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What Are Acerola Cherries? + How To Add This Superfruit To Your Diet 

Abby Moore
Editorial Operations Manager
By Abby Moore
Editorial Operations Manager
Abby Moore is an editorial operations manager at mindbodygreen. She earned a B.A. in Journalism from The University of Texas at Austin and has previously written for Tribeza magazine.
Image by MaZiKab / iStock
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July 30, 2020

Red cherries are a popular summer fruit in the United States and Europe, and acerola cherries are more common in tropical climates. While similar in taste and appearance, acerola cherries are even more nutrient-rich. They're an incredibly antioxidant-rich berry with an impressive amount of vitamin C.

To learn more about these tropical superfruits, mbg reached out to registered dietitians who explain the health benefits and side effects of acerola cherries, plus how to get more in a diet. 

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What are acerola cherries?

The antioxidant-packed fruit grows on shrubs in warmer, tropical climates, including Central American and Caribbean countries

While they can be eaten in their raw, fresh form, they perish quickly. In regions where the shrub does not grow, acerola cherries are more often sold in a powder, supplement, or juice form.

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What are the health benefits of acerola cherries?

Acerola cherries are considered a superfruit due to their high levels of ascorbic acid (aka vitamin C), antioxidants, and other phytonutrients, says Mascha Davis, MPH, RDN, author of Eat Your Vitamins.

"They are actually higher than most other food sources of vitamin C," registered dietitian Jess Cording, M.S., R.D., CDN, tells mbg. "United States Department of Agriculture (USDA) data notes that they contain about 13 times the amount found in an equivalent serving of oranges."  

The vitamin C and other phytonutrients found in acerola cherries have been shown to help manage diseases associated with oxidative stress, Cording explains. Along with vitamin C, acerola cherries are high in vitamins A, B1, B2, niacin, albumin, iron, phosphorus, and calcium, one study writes.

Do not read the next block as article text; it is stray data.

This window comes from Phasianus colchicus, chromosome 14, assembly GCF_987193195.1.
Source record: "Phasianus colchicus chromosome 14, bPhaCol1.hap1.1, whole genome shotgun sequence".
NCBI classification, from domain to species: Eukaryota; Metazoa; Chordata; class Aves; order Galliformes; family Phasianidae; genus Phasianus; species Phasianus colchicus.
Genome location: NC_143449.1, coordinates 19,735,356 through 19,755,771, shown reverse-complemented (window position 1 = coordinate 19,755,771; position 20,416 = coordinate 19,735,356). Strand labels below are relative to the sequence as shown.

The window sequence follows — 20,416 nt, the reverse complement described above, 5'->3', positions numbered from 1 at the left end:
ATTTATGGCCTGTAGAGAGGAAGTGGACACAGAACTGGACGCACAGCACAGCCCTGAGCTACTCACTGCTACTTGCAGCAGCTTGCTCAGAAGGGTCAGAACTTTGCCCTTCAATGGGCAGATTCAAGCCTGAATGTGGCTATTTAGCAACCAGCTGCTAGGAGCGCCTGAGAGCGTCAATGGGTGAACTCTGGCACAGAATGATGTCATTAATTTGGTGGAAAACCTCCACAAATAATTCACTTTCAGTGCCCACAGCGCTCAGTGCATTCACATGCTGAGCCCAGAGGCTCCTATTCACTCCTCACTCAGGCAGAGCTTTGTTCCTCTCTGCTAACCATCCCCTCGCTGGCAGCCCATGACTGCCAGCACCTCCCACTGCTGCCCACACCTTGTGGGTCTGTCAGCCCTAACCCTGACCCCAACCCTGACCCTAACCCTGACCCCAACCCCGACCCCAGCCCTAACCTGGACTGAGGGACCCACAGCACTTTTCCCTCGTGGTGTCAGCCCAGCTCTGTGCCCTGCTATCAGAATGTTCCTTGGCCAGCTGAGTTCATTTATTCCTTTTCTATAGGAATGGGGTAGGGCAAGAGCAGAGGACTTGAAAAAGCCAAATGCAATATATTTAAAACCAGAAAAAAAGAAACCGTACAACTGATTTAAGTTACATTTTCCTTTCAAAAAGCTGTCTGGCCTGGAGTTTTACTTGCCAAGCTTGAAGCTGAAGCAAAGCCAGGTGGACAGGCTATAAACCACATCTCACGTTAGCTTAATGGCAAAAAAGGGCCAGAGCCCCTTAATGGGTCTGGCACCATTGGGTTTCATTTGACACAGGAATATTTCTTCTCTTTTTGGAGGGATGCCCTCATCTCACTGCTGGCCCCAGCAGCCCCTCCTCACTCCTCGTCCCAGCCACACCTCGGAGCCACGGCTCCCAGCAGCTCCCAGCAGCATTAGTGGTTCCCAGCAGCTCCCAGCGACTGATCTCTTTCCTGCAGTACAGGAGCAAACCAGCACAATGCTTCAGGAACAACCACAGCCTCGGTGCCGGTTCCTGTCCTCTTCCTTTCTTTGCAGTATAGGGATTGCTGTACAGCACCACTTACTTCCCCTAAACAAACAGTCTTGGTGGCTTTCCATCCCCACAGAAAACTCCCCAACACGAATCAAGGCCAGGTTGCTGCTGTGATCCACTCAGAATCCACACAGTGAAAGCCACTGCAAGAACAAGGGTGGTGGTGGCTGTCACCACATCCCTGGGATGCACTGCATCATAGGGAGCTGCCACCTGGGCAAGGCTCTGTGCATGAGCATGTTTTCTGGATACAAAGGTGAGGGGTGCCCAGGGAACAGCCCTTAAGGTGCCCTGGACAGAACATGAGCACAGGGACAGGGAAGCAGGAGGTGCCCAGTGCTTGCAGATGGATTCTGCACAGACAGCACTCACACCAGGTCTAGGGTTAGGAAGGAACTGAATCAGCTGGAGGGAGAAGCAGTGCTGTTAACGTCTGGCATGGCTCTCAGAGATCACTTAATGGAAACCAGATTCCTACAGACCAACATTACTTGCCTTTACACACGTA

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Are there any side effects of acerola cherries?

There are generally no side effects of eating a reasonable amount of acerola cherries. However, Davis says very high amounts can cause digestive distress and may lead to kidney stones. 

"If you're already on a vitamin C supplement, go slow with the juice and touch base with your doctor if you want to take a powder, extract, or capsule form," Cording adds. "Additionally, if you're allergic to cherries, consult with your doctor as to whether this would be an appropriate choice for you, depending on the severity of your allergy."

When drinking acerola cherries in juice form, Cording says to take the carbohydrate and sugar content into account, as well.

How acerola cherries are used and ways to get more.

"Acerola cherry is most commonly consumed in supplement form as a powder, capsule, or extract, though juice is also available," Cording says. Acerola cherries are often an ingredient in vitamin C supplements.

It can also be found in the antioxidant blend found in mbg organic veggies+ greens powder, along with strawberries, raspberries, blueberries, black currant, acai, and cranberries. This veggies powder is easy to add to snacks, desserts, and smoothies to help manage inflammation and support immune function.*

While acerola cherries can be consumed in their raw, fresh form, Cording says this is less common because of their short shelf life. 

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Bottom line.

Acerola cherries may taste and look similar to regular red cherries, but they are higher in vitamin C and antioxidants. Their short shelf life makes them more viable in supplement, powder, or juice form. Just remember to be aware of your intake to avoid stomach discomfort or kidney stones.

Abby Moore
Abby Moore
Editorial Operations Manager

Abby Moore is an editorial operations manager at mindbodygreen. She earned a B.A. in Journalism from The University of Texas at Austin and has previously written for Tribeza magazine. She has covered topics ranging from regenerative agriculture to celebrity entrepreneurship. Moore worked on the copywriting and marketing team at Siete Family Foods before moving to New York.